Hiero who ruled Syracuse in ancient Greece challenged Archimedes whether Hiero’s crown was made of pure gold. Archimedes knew what pure gold weighed, but the crown was irregularly shaped. The conundrum had to be solved without melting down the crown itself.

Archimedes was motivated as he was getting into his bath as he noticed the water rise as he lowered himself. He shouted “Eureka!” He could then determine the volume of the crown by seeing how much water it displaced, then multiply that amount by the weight of pure gold.

“You have to turn things upside down, view the world differently,” says Peter Lissaman, one of the thinkers at AeroVironments, an innovative engineering firm that has come up with a long list of inventions.

It’s as though you have a beautiful Persian rug, and you see a crimson rose in one corner and a deep red sunset in the other corner. But it’s only when you turn the rug over that you notice that what you thought was the crimson and what you thought was deep red are connected diagonally by the same thread and are really the same color. They just looked different because they were surrounded by different colors. In seeking a creative solution, it helps to turn a problem over and look at it from the other side. Then maybe you’ll discover the connections that have been hidden.”

In 1945 Richard James, a naval engineer, was conducting experiments with tension springs for the military. During one experiment, one of the springs accidentally fell to the floor and began to “walk.” Although the spring was unsuitable for the Navy’s purposes, James took it home to his wife, Betty, and asked her if she thought it had potential. Betty’s vision for the spring, which she called a Slinky, as we all know, made toy history.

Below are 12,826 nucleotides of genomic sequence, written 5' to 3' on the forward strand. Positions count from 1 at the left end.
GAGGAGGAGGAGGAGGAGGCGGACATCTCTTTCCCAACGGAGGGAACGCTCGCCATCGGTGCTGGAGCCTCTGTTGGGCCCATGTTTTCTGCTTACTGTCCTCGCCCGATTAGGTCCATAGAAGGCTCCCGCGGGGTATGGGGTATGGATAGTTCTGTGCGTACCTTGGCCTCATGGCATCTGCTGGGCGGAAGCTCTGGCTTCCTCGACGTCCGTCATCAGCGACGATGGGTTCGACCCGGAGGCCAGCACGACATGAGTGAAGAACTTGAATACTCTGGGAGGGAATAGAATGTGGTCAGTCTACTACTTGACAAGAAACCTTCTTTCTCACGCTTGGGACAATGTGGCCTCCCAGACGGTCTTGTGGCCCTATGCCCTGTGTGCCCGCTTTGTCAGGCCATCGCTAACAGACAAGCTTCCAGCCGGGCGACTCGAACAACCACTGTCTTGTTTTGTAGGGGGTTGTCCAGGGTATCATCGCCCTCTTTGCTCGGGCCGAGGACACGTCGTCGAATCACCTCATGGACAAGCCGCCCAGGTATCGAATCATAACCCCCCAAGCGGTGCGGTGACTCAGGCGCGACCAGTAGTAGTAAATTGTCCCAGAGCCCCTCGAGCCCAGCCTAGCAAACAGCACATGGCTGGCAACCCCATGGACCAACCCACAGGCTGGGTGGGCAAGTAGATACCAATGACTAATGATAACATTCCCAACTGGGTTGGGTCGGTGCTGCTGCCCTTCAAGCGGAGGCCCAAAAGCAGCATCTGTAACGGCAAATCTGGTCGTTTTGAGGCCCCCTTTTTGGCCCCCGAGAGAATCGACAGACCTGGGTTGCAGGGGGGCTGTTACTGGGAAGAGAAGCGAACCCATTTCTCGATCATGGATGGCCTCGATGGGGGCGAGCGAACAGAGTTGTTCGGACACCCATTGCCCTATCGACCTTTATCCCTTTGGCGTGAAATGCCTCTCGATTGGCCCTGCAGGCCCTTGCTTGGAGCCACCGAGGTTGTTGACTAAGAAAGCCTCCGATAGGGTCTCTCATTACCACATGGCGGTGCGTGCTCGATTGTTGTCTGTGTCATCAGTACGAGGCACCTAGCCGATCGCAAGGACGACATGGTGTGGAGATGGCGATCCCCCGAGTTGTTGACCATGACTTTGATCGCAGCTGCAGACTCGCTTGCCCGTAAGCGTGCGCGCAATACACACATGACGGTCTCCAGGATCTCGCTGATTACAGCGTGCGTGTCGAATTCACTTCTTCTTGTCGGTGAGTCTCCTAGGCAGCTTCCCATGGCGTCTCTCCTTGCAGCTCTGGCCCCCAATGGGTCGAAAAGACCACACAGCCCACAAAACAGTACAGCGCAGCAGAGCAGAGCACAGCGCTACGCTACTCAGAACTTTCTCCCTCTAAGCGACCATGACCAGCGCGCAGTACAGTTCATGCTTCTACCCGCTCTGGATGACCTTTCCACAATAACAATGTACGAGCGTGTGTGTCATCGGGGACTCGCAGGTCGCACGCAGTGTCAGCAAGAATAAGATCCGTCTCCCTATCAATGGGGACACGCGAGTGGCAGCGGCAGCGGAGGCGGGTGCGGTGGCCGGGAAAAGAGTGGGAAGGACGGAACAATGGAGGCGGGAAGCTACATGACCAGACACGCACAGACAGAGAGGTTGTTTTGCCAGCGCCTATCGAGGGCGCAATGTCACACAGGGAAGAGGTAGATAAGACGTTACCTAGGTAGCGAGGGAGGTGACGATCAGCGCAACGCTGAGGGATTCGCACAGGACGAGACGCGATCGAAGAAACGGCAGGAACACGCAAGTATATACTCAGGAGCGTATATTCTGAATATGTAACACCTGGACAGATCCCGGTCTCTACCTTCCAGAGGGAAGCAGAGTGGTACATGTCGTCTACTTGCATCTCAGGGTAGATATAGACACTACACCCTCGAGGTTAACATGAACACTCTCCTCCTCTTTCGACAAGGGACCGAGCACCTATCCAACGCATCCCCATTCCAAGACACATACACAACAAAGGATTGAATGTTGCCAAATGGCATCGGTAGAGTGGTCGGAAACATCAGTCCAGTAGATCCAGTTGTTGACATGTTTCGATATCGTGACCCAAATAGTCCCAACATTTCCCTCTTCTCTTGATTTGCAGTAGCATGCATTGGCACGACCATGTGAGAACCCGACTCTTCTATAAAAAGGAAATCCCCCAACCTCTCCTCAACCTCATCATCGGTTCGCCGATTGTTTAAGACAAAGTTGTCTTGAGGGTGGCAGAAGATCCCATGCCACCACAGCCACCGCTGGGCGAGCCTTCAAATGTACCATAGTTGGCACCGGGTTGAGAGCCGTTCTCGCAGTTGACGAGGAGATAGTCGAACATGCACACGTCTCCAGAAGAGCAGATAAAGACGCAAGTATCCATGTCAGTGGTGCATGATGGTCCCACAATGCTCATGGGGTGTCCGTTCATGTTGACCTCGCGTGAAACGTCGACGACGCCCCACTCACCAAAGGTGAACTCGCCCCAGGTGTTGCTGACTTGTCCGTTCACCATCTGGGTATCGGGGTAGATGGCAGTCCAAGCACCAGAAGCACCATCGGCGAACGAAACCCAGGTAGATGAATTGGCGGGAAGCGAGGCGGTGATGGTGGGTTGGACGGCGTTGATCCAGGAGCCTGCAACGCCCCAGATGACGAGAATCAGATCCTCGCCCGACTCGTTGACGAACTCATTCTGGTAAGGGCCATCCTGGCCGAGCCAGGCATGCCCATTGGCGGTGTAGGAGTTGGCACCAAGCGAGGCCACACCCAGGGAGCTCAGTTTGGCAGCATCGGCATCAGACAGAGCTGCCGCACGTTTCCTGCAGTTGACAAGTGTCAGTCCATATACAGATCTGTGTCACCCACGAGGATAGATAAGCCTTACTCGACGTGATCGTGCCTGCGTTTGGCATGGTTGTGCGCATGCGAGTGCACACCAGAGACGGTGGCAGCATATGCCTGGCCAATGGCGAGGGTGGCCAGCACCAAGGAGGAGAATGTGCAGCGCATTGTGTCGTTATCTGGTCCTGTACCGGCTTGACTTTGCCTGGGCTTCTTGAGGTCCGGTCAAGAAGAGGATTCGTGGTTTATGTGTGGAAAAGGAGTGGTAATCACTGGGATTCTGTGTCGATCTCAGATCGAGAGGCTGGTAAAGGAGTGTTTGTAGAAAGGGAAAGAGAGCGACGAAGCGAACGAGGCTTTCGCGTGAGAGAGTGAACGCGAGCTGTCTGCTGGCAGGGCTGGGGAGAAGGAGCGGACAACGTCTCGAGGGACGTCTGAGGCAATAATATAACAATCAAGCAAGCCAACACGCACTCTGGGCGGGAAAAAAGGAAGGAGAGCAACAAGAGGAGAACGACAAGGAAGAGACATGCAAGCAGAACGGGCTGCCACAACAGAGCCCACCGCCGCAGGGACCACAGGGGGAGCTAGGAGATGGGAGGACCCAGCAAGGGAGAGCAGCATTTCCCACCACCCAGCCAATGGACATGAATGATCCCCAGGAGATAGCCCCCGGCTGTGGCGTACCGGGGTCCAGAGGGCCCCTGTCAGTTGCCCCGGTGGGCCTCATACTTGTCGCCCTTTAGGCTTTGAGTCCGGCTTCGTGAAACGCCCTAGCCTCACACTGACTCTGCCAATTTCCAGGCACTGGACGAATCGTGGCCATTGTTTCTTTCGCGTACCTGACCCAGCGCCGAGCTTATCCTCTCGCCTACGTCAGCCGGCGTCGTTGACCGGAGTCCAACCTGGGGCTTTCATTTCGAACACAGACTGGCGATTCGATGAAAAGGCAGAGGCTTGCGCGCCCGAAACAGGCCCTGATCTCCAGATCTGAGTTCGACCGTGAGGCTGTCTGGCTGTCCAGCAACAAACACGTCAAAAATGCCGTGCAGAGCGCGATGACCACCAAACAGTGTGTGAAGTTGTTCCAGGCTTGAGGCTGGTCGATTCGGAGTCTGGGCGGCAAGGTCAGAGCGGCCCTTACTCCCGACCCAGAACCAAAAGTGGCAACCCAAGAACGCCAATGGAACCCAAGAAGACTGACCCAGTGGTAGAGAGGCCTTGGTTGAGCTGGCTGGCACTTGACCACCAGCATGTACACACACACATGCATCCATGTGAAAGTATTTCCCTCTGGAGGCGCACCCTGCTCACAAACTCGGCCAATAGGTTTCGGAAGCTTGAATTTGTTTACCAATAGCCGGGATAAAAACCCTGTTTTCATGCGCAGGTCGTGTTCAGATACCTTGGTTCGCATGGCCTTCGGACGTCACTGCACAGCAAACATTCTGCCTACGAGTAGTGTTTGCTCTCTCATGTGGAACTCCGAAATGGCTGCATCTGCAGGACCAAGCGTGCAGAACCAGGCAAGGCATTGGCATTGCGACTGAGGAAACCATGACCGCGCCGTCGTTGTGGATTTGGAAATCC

The idea is to pay attention to things you hadn’t noticed before or had taken for granted. This is essential when you are trying to remove an uncertainty or solving difficult and complex problems.

Notice that to a certain degree, we do like situations that are predictable. We enjoy the same habitual and we like to avoid surprises, however, there is a downside to routine. We will be easily fixed in our ways of seeing, our expectation of how things are supposed to be, which is the most important impediment to removing uncertainty. We fall into the same trap of not seeing the new colors or your partner’s new hair. In business we find ourselves not seeing a new trend that could drastically affect the market.

Dr. Stephen Covey in his wonderful book called The 7 Habits Of Highly Effective People says:

“Perhaps the most important insight to be gained from the perception demonstration is in the area of paradigm shifting, what we might call the “Aha!” experience when someone finally “sees” the composite picture in another way. The more bound a person is by the initial perception, the more powerful the “Aha!” experience . It’s as though a light were suddenly turned on inside.”

Upon viewing Les Demoiselles d’Avignon, a man asked Picasso why he didn’t paint women the way they really looked. When Picasso asked him how women really look, the man produced a photo of his wife. Picasso looked at it and said that he now understood: Women are small, and black and white, and flat. (Dr. Ellen Langer, On Becoming An Artist)

Les demoiselles d’Avignon (1907), oil on canvas (96 x 92). Picasso’s early creative breakthrough.